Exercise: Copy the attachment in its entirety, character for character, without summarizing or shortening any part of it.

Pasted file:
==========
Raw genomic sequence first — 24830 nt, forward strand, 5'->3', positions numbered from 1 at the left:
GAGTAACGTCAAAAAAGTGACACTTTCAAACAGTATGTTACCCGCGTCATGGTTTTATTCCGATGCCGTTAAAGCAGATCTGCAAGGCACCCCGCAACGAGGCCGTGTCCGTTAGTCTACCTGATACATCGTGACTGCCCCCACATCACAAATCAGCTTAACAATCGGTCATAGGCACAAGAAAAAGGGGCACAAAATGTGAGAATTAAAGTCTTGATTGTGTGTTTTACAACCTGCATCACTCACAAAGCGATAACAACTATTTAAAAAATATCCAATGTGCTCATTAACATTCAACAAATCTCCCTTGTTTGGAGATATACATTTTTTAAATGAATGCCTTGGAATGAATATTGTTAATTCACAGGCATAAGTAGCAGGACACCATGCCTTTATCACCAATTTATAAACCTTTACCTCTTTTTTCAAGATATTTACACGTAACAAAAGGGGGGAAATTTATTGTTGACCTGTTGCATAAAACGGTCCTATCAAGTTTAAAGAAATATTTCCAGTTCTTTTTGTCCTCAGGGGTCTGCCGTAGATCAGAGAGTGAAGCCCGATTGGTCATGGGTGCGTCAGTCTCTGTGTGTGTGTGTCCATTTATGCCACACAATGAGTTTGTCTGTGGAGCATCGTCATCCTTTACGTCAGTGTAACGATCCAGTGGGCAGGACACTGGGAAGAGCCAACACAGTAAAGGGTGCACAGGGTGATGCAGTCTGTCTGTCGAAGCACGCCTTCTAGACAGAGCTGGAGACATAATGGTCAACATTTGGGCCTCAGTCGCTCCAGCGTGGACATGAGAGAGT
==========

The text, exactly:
Raw genomic sequence first — 24830 nt, forward strand, 5'->3', positions numbered from 1 at the left:
GAGTAACGTCAAAAAAGTGACACTTTCAAACAGTATGTTACCCGCGTCATGGTTTTATTCCGATGCCGTTAAAGCAGATCTGCAAGGCACCCCGCAACGAGGCCGTGTCCGTTAGTCTACCTGATACATCGTGACTGCCCCCACATCACAAATCAGCTTAACAATCGGTCATAGGCACAAGAAAAAGGGGCACAAAATGTGAGAATTAAAGTCTTGATTGTGTGTTTTACAACCTGCATCACTCACAAAGCGATAACAACTATTTAAAAAATATCCAATGTGCTCATTAACATTCAACAAATCTCCCTTGTTTGGAGATATACATTTTTTAAATGAATGCCTTGGAATGAATATTGTTAATTCACAGGCATAAGTAGCAGGACACCATGCCTTTATCACCAATTTATAAACCTTTACCTCTTTTTTCAAGATATTTACACGTAACAAAAGGGGGGAAATTTATTGTTGACCTGTTGCATAAAACGGTCCTATCAAGTTTAAAGAAATATTTCCAGTTCTTTTTGTCCTCAGGGGTCTGCCGTAGATCAGAGAGTGAAGCCCGATTGGTCATGGGTGCGTCAGTCTCTGTGTGTGTGTGTCCATTTATGCCACACAATGAGTTTGTCTGTGGAGCATCGTCATCCTTTACGTCAGTGTAACGATCCAGTGGGCAGGACACTGGGAAGAGCCAACACAGTAAAGGGTGCACAGGGTGATGCAGTCTGTCTGTCGAAGCACGCCTTCTAGACAGAGCTGGAGACATAATGGTCAACATTTGGGCCTCAGTCGCTCCAGCGTGGACATGAGAGAGT